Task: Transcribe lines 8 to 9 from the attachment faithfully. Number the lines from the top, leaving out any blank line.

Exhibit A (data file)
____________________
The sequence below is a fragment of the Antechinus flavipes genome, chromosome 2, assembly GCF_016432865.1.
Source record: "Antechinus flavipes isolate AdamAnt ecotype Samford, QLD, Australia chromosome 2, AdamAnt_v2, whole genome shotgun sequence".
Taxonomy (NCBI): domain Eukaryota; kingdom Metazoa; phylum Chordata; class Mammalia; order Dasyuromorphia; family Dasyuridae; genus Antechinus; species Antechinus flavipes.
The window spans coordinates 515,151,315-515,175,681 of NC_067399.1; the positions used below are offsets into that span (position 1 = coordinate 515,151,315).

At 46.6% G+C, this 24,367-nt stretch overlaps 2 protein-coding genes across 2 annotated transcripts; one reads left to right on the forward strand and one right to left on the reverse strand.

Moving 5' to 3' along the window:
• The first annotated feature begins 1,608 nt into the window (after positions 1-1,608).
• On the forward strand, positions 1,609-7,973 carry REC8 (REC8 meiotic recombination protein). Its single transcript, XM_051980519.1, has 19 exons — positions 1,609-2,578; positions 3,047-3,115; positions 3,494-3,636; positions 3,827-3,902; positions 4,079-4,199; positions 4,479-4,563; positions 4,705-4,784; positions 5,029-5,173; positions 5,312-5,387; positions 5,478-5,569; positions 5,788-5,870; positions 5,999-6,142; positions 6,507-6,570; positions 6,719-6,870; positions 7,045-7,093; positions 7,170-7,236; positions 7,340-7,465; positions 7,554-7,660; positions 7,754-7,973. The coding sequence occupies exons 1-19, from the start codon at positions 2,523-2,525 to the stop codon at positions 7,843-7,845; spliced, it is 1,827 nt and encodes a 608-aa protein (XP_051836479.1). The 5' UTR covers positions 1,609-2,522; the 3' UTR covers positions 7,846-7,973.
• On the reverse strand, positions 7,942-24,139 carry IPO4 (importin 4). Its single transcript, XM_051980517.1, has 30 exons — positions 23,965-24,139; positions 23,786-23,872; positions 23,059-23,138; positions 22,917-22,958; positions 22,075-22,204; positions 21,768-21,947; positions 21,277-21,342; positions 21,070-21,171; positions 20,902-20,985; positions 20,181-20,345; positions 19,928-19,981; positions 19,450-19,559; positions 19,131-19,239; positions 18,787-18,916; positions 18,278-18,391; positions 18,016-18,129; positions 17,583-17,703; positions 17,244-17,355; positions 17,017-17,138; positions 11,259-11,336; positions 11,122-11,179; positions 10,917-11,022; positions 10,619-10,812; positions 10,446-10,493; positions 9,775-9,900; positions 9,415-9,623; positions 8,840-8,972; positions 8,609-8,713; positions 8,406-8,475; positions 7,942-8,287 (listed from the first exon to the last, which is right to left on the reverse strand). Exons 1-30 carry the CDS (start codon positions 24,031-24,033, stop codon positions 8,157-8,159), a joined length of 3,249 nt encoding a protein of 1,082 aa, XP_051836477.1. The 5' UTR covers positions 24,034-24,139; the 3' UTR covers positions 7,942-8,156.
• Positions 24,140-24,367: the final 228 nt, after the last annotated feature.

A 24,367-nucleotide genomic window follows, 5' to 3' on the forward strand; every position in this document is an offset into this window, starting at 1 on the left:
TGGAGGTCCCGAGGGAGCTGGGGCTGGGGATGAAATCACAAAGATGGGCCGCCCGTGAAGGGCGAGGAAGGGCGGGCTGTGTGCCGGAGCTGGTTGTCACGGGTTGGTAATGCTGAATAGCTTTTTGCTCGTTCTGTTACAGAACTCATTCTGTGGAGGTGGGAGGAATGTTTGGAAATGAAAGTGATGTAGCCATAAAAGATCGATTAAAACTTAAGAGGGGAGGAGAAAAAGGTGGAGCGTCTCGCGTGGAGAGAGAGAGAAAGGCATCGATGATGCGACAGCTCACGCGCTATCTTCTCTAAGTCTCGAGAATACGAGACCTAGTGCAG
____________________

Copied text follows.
• On the forward strand, positions 1,609-7,973 carry REC8 (REC8 meiotic recombination protein). Its single transcript, XM_051980519.1, has 19 exons — positions 1,609-2,578; positions 3,047-3,115; positions 3,494-3,636; positions 3,827-3,902; positions 4,079-4,199; positions 4,479-4,563; positions 4,705-4,784; positions 5,029-5,173; positions 5,312-5,387; positions 5,478-5,569; positions 5,788-5,870; positions 5,999-6,142; positions 6,507-6,570; positions 6,719-6,870; positions 7,045-7,093; positions 7,170-7,236; positions 7,340-7,465; positions 7,554-7,660; positions 7,754-7,973. The coding sequence occupies exons 1-19, from the start codon at positions 2,523-2,525 to the stop codon at positions 7,843-7,845; spliced, it is 1,827 nt and encodes a 608-aa protein (XP_051836479.1). The 5' UTR covers positions 1,609-2,522; the 3' UTR covers positions 7,846-7,973.
• On the reverse strand, positions 7,942-24,139 carry IPO4 (importin 4). Its single transcript, XM_051980517.1, has 30 exons — positions 23,965-24,139; positions 23,786-23,872; positions 23,059-23,138; positions 22,917-22,958; positions 22,075-22,204; positions 21,768-21,947; positions 21,277-21,342; positions 21,070-21,171; positions 20,902-20,985; positions 20,181-20,345; positions 19,928-19,981; positions 19,450-19,559; positions 19,131-19,239; positions 18,787-18,916; positions 18,278-18,391; positions 18,016-18,129; positions 17,583-17,703; positions 17,244-17,355; positions 17,017-17,138; positions 11,259-11,336; positions 11,122-11,179; positions 10,917-11,022; positions 10,619-10,812; positions 10,446-10,493; positions 9,775-9,900; positions 9,415-9,623; positions 8,840-8,972; positions 8,609-8,713; positions 8,406-8,475; positions 7,942-8,287 (listed from the first exon to the last, which is right to left on the reverse strand). Exons 1-30 carry the CDS (start codon positions 24,031-24,033, stop codon positions 8,157-8,159), a joined length of 3,249 nt encoding a protein of 1,082 aa, XP_051836477.1. The 5' UTR covers positions 24,034-24,139; the 3' UTR covers positions 7,942-8,156.